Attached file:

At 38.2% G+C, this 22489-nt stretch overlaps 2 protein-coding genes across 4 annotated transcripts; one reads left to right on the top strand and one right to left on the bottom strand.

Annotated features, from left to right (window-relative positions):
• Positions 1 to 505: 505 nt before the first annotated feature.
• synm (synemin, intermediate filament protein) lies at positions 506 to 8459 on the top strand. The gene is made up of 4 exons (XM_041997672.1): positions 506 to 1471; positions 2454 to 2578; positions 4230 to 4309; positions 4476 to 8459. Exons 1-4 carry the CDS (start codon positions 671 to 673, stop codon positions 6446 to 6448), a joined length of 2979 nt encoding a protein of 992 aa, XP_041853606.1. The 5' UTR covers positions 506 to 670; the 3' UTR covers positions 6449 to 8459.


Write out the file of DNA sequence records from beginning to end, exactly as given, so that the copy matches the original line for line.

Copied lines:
At 38.2% G+C, this 22489-nt stretch overlaps 2 protein-coding genes across 4 annotated transcripts; one reads left to right on the top strand and one right to left on the bottom strand.

Annotated features, from left to right (window-relative positions):
• Positions 1 to 505: 505 nt before the first annotated feature.
• synm (synemin, intermediate filament protein) lies at positions 506 to 8459 on the top strand. The gene is made up of 4 exons (XM_041997672.1): positions 506 to 1471; positions 2454 to 2578; positions 4230 to 4309; positions 4476 to 8459. Exons 1-4 carry the CDS (start codon positions 671 to 673, stop codon positions 6446 to 6448), a joined length of 2979 nt encoding a protein of 992 aa, XP_041853606.1. The 5' UTR covers positions 506 to 670; the 3' UTR covers positions 6449 to 8459.